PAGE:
In defense of Big Brother
Recent news headlines have been littered with examples of private and public sector employees losing their jobs over the indiscriminate use of company technology, or participation in endeavors deemed inappropriate while off the job.
Think of SEC employees surfing for porn while on the job, a police SWAT officer engaging in sexually explicit email correspondence on his company Blackberry, and a well-known Geico spokesman making inappropriate comments while calling-in to a radio talk show.
So here's the conundrum: As a leader attempting to build a friendly, cohesive & performance oriented culture, how do you instill corporate accountability, ethical work practices and safeguard the corporate brand without your employees feeling like Big Brother is getting even bigger?
Long gone are the days when a boss's biggest fear was that an employee might make a personal phone call during working hours. With the burgeoning use of social media sites like, Twitter, LinkedIn, Facebook, YouTube, etc., the lines between an employee's work life and private life have become fuzzy at best. Corporate executives and entrepreneurs have little choice these days about the need to aggressively monitor of all forms of digital communications resulting in an employee's personal life and opinions becoming subject to scrutiny.
These trends beg the question of where, if at all, does an employer's right to information infringe upon an employee's right to privacy? Does an employee's private opinion expressed in a personal blog have anything to do with company business? What about a video that's uploaded to the web which captures an employee participating in some form of over-enthusiastic after-hours celebration? Do you ever wonder if personal emails, voicemails or text messages sent by employees will come back to haunt you? If you've been paying attention to the news lately, you know that all the issues noted in the questions above have resulted in corporate brand being damaged and employees' losing their jobs.
This is more than just a human resources issue -- it's a leadership issue. Leaders who don't create the right culture, who don't instill a sense of pride in the corporate brand, and who don't clearly communicate the corporate values & vision to all employees are going to have issues regardless of what HR does or does not do. Your obligation as a leader is to model appropriate behavior and create a culture where everyone views themselves as guardians of the corporate brand. You goal as a leader is to have your employees use technology to leverage brand equity and not taint it.
So why does an employer need to have so much access to the personal information of its employees? The answer is simple: An employee is a direct representative of the company, and his or her actions, either on or off the job, are a direct reflection on the employer's brand, reputation, and image in the marketplace. Companies are in reality most frequently judged upon the quality, integrity, and character of their employees.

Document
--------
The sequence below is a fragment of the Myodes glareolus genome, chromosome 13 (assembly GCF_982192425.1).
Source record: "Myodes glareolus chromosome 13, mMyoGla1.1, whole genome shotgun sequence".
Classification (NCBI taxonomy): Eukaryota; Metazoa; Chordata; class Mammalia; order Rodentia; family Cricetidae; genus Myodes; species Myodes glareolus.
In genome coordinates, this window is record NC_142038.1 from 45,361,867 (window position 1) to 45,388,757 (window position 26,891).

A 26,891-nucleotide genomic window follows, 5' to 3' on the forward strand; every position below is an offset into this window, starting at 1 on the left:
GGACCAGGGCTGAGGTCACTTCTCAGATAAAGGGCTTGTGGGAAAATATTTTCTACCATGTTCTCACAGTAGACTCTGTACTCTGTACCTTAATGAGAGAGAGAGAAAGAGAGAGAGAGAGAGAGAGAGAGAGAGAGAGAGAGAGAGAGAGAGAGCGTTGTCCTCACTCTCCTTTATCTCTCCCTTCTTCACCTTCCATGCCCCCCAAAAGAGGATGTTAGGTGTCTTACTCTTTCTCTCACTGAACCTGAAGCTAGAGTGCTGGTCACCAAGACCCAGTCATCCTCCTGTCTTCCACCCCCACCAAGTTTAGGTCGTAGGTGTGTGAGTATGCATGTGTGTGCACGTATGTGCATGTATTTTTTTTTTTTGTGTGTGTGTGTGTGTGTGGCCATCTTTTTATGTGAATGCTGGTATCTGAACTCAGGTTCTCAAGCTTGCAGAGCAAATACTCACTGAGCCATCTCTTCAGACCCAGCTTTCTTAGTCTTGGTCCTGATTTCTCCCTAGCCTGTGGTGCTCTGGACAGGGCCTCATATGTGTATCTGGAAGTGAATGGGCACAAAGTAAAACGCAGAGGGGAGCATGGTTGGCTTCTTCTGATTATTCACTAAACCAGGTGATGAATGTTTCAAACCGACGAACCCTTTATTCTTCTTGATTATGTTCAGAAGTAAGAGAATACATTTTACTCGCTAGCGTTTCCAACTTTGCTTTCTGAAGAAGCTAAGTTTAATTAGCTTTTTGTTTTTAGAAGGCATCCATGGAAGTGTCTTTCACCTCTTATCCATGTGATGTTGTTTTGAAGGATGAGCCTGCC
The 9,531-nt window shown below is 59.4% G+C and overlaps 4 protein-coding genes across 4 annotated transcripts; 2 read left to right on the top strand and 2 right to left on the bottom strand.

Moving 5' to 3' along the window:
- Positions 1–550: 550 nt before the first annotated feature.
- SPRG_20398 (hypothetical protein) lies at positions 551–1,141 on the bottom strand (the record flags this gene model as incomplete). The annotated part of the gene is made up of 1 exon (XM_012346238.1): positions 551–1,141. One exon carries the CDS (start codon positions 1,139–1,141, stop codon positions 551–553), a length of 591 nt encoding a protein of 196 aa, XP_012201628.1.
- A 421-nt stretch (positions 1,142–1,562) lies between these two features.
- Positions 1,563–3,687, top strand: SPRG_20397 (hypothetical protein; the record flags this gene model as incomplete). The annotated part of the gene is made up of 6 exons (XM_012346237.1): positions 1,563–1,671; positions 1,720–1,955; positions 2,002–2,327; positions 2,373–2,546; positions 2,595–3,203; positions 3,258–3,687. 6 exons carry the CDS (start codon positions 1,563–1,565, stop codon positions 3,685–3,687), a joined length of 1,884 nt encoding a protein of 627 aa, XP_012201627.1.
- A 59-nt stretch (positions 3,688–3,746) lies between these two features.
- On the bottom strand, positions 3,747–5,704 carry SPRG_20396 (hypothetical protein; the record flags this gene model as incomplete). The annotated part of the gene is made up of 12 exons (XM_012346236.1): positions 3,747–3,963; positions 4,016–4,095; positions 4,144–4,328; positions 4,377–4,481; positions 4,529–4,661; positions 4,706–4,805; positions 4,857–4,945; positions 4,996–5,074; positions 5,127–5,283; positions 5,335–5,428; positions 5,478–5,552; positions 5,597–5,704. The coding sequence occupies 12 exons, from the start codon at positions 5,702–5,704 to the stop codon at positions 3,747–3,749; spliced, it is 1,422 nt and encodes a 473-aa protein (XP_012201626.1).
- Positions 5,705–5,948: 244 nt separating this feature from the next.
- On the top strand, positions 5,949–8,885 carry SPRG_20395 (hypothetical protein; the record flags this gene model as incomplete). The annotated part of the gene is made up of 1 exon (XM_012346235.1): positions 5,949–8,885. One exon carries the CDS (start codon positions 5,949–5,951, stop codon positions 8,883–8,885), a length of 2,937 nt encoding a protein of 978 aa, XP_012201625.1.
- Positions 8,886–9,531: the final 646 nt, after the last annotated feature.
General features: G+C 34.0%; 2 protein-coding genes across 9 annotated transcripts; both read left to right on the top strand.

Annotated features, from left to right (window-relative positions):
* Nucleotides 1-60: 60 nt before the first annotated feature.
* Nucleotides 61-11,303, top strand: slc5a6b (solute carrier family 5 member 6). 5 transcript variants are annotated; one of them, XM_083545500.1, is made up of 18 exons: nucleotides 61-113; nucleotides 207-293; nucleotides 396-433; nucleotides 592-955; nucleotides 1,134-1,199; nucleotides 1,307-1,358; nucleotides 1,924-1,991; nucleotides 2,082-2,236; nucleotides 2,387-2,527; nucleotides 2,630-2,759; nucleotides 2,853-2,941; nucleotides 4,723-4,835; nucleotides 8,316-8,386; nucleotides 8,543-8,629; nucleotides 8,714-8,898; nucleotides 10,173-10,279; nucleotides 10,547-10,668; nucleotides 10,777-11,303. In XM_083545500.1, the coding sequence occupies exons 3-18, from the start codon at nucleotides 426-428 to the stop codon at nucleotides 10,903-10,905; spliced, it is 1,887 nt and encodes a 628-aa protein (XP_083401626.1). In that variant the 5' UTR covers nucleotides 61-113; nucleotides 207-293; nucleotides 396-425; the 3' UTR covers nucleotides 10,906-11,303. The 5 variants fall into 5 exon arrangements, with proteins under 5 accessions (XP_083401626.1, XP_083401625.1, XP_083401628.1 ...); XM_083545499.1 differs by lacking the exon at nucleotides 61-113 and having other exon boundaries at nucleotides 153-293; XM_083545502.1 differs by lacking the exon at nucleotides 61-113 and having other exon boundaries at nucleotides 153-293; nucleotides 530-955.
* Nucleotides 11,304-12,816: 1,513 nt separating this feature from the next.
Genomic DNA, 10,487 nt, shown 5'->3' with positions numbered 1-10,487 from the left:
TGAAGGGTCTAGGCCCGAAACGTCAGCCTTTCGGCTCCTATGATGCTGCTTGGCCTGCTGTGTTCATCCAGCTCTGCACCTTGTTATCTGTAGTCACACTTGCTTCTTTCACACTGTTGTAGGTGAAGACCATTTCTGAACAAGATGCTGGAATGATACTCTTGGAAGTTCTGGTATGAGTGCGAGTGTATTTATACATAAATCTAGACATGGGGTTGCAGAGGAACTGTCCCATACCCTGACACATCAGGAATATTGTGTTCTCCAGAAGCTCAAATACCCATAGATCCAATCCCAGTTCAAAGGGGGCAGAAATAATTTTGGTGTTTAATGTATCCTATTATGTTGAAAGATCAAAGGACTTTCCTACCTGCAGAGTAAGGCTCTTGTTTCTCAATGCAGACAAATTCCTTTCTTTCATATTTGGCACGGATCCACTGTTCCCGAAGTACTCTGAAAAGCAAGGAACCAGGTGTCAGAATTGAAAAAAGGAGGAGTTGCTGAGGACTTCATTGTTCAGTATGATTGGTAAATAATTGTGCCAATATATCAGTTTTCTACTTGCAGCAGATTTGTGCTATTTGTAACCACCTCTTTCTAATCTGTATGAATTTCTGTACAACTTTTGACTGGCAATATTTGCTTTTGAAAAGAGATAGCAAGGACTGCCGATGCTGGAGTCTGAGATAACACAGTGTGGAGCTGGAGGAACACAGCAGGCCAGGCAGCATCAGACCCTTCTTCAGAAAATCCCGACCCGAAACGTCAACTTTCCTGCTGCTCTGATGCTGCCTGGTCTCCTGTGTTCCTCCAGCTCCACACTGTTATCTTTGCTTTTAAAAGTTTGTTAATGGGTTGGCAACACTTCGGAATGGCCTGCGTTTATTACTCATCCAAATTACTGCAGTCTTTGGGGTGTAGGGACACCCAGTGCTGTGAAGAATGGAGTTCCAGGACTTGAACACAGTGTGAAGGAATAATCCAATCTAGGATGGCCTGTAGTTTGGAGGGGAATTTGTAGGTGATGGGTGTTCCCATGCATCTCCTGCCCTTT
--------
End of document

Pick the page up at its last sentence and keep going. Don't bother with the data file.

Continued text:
Unless the employer crosses a clear legal boundary, all is fair in the employer's pursuit of the protection of the corporate brand. Requiring drug tests, recording phone conversations, monitoring e-mail, web browsing habits, social media activity, and information stored on company computers are perfectly acceptable measures for an employer to take in safeguarding the reputation and security of the enterprise.
As a leader it is your responsibility to insure that employees understand the corporate values and what constitutes unacceptable behavior. These areas should be clearly addressed in employee handbooks (all handbooks should have a written communications and social media policy), job descriptions and employment agreements, which the employee must read and sign before starting work. These documents should clearly outline company practices, procedures and processes.
All employees should have very clear visibility with respect to company expectations before they ever show-up for their first day of work. Moreover, leaders should ensure these expectations are consistently reinforced in day-to-day operating behaviors, training programs, and development plans. If corporate leadership has the right systems in place, employees should be well informed as to company practices, and have the ability to make an informed decision with respect to whether or not they desire to comply with those policies.
Executives need to lead by example. Companies who are not social media savvy and leaders who do not engage in social media are at the greatest risk for having employees running amok in cyberspace. If your employees know that company leadership is active on the same platforms they are, they will be far less likely to wander astray.
The bottom line is leaders need to clearly communicate the brand vision, actively engage in social media, and use a values based approach to hiring. Leaders who model appropriate behavior, who are up front about corporate values, and who clearly communicate employee expectations & responsibilities will find fewer conflicts to resolve and disputes to arbitrate.
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Posted by: citizen625 | May 17, 2010 9:01 AM
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